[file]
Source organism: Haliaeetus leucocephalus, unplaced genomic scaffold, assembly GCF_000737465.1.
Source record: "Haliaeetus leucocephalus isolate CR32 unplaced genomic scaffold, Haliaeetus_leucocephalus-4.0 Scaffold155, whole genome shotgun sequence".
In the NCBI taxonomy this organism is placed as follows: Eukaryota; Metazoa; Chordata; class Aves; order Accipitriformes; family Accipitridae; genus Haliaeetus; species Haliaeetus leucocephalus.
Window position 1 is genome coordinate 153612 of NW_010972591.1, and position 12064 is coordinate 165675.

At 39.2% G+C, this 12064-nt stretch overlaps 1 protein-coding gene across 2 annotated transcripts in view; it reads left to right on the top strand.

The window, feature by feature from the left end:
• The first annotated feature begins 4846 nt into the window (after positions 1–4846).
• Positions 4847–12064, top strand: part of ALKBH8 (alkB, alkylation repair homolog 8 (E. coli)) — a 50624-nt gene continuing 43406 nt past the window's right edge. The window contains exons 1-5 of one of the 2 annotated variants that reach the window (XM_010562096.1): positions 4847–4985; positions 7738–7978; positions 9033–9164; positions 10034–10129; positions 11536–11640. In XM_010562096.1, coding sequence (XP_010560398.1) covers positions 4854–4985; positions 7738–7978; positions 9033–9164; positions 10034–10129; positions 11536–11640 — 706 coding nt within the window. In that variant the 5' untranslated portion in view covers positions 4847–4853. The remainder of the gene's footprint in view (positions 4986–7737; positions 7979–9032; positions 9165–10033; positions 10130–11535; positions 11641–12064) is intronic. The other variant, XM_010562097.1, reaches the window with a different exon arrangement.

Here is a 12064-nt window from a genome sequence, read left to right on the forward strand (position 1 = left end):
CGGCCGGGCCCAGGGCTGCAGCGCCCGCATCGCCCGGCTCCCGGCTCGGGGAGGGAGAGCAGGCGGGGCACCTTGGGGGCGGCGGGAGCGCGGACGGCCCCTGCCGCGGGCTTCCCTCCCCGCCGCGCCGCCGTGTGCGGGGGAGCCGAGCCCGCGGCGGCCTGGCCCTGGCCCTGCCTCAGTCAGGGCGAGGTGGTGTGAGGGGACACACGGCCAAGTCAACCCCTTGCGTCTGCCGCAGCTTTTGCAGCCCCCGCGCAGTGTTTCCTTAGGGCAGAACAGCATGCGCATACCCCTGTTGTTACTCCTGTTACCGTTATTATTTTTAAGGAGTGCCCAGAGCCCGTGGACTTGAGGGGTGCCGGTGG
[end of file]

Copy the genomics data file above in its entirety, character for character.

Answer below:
Source organism: Haliaeetus leucocephalus, unplaced genomic scaffold, assembly GCF_000737465.1.
Source record: "Haliaeetus leucocephalus isolate CR32 unplaced genomic scaffold, Haliaeetus_leucocephalus-4.0 Scaffold155, whole genome shotgun sequence".
In the NCBI taxonomy this organism is placed as follows: Eukaryota; Metazoa; Chordata; class Aves; order Accipitriformes; family Accipitridae; genus Haliaeetus; species Haliaeetus leucocephalus.
Window position 1 is genome coordinate 153612 of NW_010972591.1, and position 12064 is coordinate 165675.

At 39.2% G+C, this 12064-nt stretch overlaps 1 protein-coding gene across 2 annotated transcripts in view; it reads left to right on the top strand.

The window, feature by feature from the left end:
• The first annotated feature begins 4846 nt into the window (after positions 1–4846).
• Positions 4847–12064, top strand: part of ALKBH8 (alkB, alkylation repair homolog 8 (E. coli)) — a 50624-nt gene continuing 43406 nt past the window's right edge. The window contains exons 1-5 of one of the 2 annotated variants that reach the window (XM_010562096.1): positions 4847–4985; positions 7738–7978; positions 9033–9164; positions 10034–10129; positions 11536–11640. In XM_010562096.1, coding sequence (XP_010560398.1) covers positions 4854–4985; positions 7738–7978; positions 9033–9164; positions 10034–10129; positions 11536–11640 — 706 coding nt within the window. In that variant the 5' untranslated portion in view covers positions 4847–4853. The remainder of the gene's footprint in view (positions 4986–7737; positions 7979–9032; positions 9165–10033; positions 10130–11535; positions 11641–12064) is intronic. The other variant, XM_010562097.1, reaches the window with a different exon arrangement.

Here is a 12064-nt window from a genome sequence, read left to right on the forward strand (position 1 = left end):
CGGCCGGGCCCAGGGCTGCAGCGCCCGCATCGCCCGGCTCCCGGCTCGGGGAGGGAGAGCAGGCGGGGCACCTTGGGGGCGGCGGGAGCGCGGACGGCCCCTGCCGCGGGCTTCCCTCCCCGCCGCGCCGCCGTGTGCGGGGGAGCCGAGCCCGCGGCGGCCTGGCCCTGGCCCTGCCTCAGTCAGGGCGAGGTGGTGTGAGGGGACACACGGCCAAGTCAACCCCTTGCGTCTGCCGCAGCTTTTGCAGCCCCCGCGCAGTGTTTCCTTAGGGCAGAACAGCATGCGCATACCCCTGTTGTTACTCCTGTTACCGTTATTATTTTTAAGGAGTGCCCAGAGCCCGTGGACTTGAGGGGTGCCGGTGG